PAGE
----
Victoria Chiu, Editor
We talk to the new Archbishop MacDonald principal about donuts, weird jobs, and sporty nerds.
VICTORIA CHIU: So, what was your weirdest job before becoming a principal?
MR. FIACCO: (laughing) My weirdest job? In education, or…?
Growing up, I worked at Allied Paper Savers. I used to have to sort garbage and pick it all out from the newspaper that was coming through.
I didn’t know that was a job.
Yep. Paid $7.00/hour. I was rich. Lasted about three months.
What do you like about MAC?
What do I like about MAC? Or what do I love about MAC? What I love about MAC is that the students are here for the right reasons. They’re here for a good education and they’re very respectful. And you appreciate their teachers.
Excellent! That’s what we wanna hear. What are your favourite schools you’ve worked at?
I love every school I’ve worked at. But as a teacher, I would have to say Sir John Thompson. I worked there early in my career, and I was able to work with a lot of teachers that are here now—Mrs. Settle, Mrs. Grijo, Ms. Joy…it was a magical staff to work with. In terms of high school, I’d have to say MAC. It’s my home. Even though O’Leary…that’s the thing! It’s hard to choose—it’s like picking a favourite chocolate bar, y’know? They’re all good. Right? And MAC, for me, is just a part of who I am.
What was your career path like? I mean, you started as a teacher, but how did everything progress?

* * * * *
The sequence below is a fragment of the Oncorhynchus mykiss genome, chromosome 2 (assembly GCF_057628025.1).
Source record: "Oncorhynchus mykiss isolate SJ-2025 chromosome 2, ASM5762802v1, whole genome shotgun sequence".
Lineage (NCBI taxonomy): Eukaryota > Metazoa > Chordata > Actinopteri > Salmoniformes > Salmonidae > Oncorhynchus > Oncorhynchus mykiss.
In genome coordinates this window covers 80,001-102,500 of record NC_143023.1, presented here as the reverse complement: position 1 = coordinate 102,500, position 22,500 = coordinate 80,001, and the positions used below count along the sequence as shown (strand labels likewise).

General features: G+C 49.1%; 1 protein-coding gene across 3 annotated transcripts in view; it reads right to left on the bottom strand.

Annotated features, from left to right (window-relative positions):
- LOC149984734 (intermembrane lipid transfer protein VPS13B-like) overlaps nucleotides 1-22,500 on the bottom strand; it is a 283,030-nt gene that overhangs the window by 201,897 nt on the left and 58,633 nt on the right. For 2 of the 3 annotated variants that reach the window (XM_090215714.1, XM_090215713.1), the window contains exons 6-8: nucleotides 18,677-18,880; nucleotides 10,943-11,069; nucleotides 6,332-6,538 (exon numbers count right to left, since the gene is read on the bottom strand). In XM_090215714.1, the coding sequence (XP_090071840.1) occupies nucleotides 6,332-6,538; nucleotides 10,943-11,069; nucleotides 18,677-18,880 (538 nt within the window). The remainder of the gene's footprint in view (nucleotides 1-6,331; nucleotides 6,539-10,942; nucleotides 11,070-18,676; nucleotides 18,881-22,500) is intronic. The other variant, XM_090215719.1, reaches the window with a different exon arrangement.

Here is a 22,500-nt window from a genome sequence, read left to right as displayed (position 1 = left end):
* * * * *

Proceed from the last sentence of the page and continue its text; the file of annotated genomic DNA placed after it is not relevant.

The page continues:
As a matter of fact, I started as a teacher at Fresh Start. Kids know what that is here at MAC. Fresh Start was an outreach school, so I worked with kids for the first five years. Then I taught math, science, and CTS over at Sir John Thompson for three years, which led me to come [to MAC] and I taught math 10/20/30 at MAC for two and a half years; in that third year I became acting assistant principal just to see what it was like. I was asked to be permanent assistant principal at MAC and I stayed at MAC for another three years. So, I was at MAC for a total of…six years. And then I went to Archbishop O’Leary, where I was assistant principal and also taught one or two classes of math 20. Lasted there for six years, again. Then I was asked to be a principal over at St. Thomas More halfway through the 2012 year, so I started at St. Thomas More in December of 2012. I was there for roughly a year and a half, so for the remaining part of 2012-2013 and all of 2013-2014. And now I’m here.
Wow. That was unexpectedly long and complicated. Wait a second—if I remember correctly, you said you went to MAC?
Oh, I graduated from MAC.
Yeah, and you were here all three years, right?
Yeah, I graduated from MAC in 1984.
Okay. So, then—what were you like in high school?
When I was at MAC, I was…I guess you’d refer to me as a jock. I played all the sports; I was also in the honours program. I wasn’t into drama, I didn’t enjoy it; I took music for the first couple of years, but I consider myself well-rounded.
So you were a…sporty nerd.
Well, I wouldn’t say nerd.
Meh, well. According to people at other schools, everyone who goes to MAC is certifiably a nerd. “People at other schools” being my friends who go to JP and Ross Shep and the like. It’s been said that the nerdiness “permeates the walls.”